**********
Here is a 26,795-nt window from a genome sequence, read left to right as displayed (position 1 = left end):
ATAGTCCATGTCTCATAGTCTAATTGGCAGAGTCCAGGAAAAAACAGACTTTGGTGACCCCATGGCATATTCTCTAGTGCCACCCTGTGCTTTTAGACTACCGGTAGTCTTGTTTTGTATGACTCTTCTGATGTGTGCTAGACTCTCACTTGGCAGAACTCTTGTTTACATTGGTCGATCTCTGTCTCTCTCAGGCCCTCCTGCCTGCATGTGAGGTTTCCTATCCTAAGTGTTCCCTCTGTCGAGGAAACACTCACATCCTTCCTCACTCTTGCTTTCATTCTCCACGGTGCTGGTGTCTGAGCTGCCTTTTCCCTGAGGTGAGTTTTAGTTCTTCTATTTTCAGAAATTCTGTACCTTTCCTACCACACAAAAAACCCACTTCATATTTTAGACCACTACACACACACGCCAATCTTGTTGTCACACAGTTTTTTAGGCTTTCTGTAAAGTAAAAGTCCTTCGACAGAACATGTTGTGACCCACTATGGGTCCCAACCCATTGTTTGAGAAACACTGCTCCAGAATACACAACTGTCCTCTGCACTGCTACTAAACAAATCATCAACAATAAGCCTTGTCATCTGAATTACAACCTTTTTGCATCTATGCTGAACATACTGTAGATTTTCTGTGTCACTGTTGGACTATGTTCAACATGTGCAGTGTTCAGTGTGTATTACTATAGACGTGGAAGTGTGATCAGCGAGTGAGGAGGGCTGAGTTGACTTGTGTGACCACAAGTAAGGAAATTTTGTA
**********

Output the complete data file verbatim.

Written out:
Here is a 26,795-nt window from a genome sequence, read left to right as displayed (position 1 = left end):
ATAGTCCATGTCTCATAGTCTAATTGGCAGAGTCCAGGAAAAAACAGACTTTGGTGACCCCATGGCATATTCTCTAGTGCCACCCTGTGCTTTTAGACTACCGGTAGTCTTGTTTTGTATGACTCTTCTGATGTGTGCTAGACTCTCACTTGGCAGAACTCTTGTTTACATTGGTCGATCTCTGTCTCTCTCAGGCCCTCCTGCCTGCATGTGAGGTTTCCTATCCTAAGTGTTCCCTCTGTCGAGGAAACACTCACATCCTTCCTCACTCTTGCTTTCATTCTCCACGGTGCTGGTGTCTGAGCTGCCTTTTCCCTGAGGTGAGTTTTAGTTCTTCTATTTTCAGAAATTCTGTACCTTTCCTACCACACAAAAAACCCACTTCATATTTTAGACCACTACACACACACGCCAATCTTGTTGTCACACAGTTTTTTAGGCTTTCTGTAAAGTAAAAGTCCTTCGACAGAACATGTTGTGACCCACTATGGGTCCCAACCCATTGTTTGAGAAACACTGCTCCAGAATACACAACTGTCCTCTGCACTGCTACTAAACAAATCATCAACAATAAGCCTTGTCATCTGAATTACAACCTTTTTGCATCTATGCTGAACATACTGTAGATTTTCTGTGTCACTGTTGGACTATGTTCAACATGTGCAGTGTTCAGTGTGTATTACTATAGACGTGGAAGTGTGATCAGCGAGTGAGGAGGGCTGAGTTGACTTGTGTGACCACAAGTAAGGAAATTTTGTA